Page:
Examples of Standard Work:

  • Work instructions at each work cell allowing operator and production changeovers to be an easy transition.
  • Standard worksheets with instructions and diagrams for manufacturing processes.

Floor Line Marking & Signage

Floor line marking and signage showing pathways, vehicle lanes, working cells, and intersections. These consist of colour-coded floor markings, signage with different logos and markings to make these easily and quickly identifiable.

Floor markings and signage as visual controls outline where materials & people flow should end up reinforcing a safety culture without interruption to the manufacturing process.

TXM Lean Case Study – Global Pneumatic Manufacturer

Visual Boards

2 men standing in front of visual management board

 

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Visual boards are used to promote Plan, Do, Check, Act. The boards work when the first shift starts & the production plan is established at a stand-up meeting. At every change over the production for the day is tallied on the board and any problems are action-ed by the supervisor to recover production at the next change over.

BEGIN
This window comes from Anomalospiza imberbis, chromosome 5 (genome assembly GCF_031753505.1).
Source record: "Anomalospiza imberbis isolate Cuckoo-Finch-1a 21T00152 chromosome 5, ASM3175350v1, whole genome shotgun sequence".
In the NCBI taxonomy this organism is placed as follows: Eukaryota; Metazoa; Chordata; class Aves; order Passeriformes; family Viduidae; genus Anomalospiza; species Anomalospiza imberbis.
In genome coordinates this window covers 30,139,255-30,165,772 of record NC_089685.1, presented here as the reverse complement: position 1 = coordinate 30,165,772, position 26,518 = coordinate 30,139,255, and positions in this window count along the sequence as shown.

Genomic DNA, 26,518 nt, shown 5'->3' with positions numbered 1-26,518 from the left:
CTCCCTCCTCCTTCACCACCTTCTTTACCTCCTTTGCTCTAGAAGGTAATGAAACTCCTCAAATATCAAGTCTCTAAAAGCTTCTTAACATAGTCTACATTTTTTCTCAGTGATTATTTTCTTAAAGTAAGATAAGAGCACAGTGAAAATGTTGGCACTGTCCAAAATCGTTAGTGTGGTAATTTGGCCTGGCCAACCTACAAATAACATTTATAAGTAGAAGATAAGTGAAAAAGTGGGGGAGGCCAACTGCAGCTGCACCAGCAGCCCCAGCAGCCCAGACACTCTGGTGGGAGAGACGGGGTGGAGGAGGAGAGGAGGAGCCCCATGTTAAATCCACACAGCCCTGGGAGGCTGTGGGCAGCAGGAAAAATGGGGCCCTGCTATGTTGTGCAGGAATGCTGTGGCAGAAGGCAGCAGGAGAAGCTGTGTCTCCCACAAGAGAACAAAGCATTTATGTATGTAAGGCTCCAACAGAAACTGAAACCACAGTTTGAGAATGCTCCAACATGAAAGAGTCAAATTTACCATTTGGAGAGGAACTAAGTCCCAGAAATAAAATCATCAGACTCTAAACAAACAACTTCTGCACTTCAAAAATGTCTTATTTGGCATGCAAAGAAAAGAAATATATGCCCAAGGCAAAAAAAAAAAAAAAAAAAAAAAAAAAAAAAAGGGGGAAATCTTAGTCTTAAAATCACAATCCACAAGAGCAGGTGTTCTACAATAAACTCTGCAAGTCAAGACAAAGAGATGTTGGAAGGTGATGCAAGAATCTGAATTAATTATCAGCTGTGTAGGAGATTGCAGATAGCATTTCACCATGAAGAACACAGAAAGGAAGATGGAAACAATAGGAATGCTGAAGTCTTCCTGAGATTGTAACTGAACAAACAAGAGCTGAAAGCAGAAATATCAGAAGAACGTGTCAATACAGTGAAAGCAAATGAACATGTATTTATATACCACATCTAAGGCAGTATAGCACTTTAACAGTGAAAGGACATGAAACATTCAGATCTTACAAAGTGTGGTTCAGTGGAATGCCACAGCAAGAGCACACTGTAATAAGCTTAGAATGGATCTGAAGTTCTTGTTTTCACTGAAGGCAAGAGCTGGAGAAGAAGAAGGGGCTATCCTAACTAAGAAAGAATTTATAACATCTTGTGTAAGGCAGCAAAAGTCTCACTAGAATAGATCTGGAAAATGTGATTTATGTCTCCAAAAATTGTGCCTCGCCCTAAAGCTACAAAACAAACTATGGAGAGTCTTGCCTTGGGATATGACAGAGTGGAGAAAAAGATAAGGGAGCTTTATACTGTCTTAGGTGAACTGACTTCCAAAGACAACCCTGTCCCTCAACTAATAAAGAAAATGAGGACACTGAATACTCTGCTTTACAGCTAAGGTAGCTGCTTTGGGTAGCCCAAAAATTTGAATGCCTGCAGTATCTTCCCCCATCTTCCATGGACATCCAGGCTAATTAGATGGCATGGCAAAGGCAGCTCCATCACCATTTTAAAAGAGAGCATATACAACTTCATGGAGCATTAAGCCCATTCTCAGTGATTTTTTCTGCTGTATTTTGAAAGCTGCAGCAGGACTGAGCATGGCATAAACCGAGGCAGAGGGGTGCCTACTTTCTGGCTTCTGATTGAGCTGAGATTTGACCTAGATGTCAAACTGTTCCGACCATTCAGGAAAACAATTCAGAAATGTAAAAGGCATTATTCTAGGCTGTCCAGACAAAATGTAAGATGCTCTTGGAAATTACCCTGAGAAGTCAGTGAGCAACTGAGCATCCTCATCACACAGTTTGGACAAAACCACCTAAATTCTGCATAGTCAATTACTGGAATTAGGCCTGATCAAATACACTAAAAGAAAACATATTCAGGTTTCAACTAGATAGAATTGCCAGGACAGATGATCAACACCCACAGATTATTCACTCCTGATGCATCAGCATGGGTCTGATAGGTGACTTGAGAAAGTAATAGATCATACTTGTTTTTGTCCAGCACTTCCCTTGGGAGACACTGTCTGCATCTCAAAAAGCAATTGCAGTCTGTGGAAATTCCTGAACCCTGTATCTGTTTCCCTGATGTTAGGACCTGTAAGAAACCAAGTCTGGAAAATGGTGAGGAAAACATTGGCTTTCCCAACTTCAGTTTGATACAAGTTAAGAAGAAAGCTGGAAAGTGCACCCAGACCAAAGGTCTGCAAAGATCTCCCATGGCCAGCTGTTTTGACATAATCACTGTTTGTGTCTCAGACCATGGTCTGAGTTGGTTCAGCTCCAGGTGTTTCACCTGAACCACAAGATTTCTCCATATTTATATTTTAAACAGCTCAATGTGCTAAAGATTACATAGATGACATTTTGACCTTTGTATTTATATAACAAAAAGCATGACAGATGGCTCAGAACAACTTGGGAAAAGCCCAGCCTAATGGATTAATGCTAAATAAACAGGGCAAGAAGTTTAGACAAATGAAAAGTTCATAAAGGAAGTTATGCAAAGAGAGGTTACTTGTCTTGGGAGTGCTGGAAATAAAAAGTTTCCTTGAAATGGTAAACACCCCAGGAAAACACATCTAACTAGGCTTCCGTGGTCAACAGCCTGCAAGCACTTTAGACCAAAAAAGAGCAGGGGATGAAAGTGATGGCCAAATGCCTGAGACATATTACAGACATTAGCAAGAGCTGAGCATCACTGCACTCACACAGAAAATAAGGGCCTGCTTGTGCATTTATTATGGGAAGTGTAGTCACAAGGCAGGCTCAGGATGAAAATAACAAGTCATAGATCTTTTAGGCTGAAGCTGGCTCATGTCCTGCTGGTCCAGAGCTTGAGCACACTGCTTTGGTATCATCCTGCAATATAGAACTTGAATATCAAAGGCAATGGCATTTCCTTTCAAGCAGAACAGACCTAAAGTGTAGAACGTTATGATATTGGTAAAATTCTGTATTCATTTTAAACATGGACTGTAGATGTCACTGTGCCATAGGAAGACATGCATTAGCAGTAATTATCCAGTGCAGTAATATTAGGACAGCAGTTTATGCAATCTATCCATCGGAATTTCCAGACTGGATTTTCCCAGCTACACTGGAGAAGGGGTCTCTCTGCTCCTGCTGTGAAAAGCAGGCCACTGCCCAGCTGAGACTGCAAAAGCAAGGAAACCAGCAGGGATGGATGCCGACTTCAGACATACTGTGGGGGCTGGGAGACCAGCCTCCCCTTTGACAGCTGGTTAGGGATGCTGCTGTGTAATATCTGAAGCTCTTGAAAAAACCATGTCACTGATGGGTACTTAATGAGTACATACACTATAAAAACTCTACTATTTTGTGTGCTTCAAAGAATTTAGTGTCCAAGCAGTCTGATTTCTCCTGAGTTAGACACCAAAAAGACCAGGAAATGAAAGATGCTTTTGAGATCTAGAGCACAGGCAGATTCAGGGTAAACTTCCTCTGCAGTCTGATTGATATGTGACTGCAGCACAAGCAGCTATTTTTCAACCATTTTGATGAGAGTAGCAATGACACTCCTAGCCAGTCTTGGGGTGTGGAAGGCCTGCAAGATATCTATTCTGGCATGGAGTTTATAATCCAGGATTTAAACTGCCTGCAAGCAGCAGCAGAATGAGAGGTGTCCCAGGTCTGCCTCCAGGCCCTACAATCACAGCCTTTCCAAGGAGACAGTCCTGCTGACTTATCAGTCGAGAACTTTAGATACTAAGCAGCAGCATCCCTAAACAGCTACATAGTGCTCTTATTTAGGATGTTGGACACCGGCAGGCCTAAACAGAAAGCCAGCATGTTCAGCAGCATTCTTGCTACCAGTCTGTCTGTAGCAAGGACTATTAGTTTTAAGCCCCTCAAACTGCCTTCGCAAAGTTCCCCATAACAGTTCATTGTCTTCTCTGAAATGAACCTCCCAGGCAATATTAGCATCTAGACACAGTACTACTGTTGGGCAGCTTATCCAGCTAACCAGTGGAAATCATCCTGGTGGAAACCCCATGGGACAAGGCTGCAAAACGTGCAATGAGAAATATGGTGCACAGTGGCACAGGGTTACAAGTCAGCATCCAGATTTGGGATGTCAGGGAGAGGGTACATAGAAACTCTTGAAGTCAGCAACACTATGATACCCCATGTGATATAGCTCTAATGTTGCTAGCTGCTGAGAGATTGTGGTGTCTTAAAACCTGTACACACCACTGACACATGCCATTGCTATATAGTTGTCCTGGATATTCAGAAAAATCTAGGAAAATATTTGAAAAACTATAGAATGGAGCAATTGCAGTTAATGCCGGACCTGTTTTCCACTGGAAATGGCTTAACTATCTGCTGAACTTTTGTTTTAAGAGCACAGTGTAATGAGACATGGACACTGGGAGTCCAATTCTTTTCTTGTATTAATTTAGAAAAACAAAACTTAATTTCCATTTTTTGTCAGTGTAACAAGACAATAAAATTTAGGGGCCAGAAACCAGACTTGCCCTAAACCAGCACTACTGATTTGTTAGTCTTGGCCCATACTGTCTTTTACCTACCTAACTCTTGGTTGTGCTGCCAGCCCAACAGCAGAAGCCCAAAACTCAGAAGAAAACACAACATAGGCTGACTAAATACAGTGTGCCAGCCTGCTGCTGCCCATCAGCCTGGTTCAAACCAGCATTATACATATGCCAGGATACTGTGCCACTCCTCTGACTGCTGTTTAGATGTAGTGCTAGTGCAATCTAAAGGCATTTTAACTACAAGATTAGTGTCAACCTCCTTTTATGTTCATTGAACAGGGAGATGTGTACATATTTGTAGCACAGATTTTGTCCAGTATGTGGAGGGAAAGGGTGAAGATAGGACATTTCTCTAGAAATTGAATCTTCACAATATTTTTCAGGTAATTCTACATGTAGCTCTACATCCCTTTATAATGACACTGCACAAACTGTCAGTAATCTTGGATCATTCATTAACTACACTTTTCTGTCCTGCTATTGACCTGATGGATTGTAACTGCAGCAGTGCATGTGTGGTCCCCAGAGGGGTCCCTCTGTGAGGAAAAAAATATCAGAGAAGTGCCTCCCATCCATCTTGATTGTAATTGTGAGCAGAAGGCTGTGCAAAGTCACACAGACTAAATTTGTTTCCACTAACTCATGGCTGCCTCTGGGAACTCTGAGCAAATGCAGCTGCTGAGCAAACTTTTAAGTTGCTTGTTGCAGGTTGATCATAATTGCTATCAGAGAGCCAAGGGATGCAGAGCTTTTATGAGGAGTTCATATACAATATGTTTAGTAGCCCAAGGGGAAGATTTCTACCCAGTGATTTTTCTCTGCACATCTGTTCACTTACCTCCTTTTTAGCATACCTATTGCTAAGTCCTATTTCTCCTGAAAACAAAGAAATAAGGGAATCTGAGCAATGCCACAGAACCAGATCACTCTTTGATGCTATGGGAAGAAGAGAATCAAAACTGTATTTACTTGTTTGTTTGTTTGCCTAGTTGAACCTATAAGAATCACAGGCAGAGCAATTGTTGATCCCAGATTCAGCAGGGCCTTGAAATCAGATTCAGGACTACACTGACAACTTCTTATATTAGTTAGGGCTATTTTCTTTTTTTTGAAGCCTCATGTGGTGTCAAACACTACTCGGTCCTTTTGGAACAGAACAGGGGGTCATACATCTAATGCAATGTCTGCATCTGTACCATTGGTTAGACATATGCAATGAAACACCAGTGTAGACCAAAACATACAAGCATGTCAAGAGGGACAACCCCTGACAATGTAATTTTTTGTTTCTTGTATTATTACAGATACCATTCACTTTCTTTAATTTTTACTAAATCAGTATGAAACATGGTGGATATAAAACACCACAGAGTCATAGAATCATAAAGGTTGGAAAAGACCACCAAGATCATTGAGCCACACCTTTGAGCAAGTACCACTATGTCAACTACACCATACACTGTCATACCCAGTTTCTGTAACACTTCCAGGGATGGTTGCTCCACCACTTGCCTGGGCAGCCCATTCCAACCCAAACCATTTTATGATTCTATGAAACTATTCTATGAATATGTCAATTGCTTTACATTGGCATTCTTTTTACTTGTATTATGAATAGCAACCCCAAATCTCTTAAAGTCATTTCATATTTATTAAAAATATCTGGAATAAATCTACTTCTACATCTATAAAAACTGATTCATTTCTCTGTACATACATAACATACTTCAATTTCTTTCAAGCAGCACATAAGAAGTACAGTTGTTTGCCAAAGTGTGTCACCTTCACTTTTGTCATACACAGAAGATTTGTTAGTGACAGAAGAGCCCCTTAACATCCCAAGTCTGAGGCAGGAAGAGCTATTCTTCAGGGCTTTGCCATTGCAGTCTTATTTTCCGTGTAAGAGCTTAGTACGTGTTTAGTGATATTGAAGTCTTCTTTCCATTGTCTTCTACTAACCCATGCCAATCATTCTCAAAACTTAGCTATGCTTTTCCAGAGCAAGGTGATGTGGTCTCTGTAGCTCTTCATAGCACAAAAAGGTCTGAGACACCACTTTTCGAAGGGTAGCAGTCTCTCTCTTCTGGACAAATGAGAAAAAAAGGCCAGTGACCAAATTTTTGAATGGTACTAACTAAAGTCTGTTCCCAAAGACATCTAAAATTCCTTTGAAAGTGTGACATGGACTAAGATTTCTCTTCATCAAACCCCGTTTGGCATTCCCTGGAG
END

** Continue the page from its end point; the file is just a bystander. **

Visual boards come in a variety of shapes and sizes, they can be used across the business in all departments not just limited to the factory floor. In the office, visual boards can be used for projected sales targets, actual sales targets, quoted projects and even the mood of employees.

Quality Standards

 

Having quality standards for products helps to give your operators a visual control to base their decisions off when determining quality. These standards should be in reach of operators for easy reference. Visual Controls when applied to quality help to reduce defects and eliminate quality control inspection from your process.

There are a variety of visual controls you can introduce into your organisation to support your visual management goals. Visual controls are used to help your organisation see the wastes, shorten time to find out information & materials and promote a Plan, Do, Check, Act culture of Continuous Improvement.

TXM Lean Case Study – Nexans Lean Office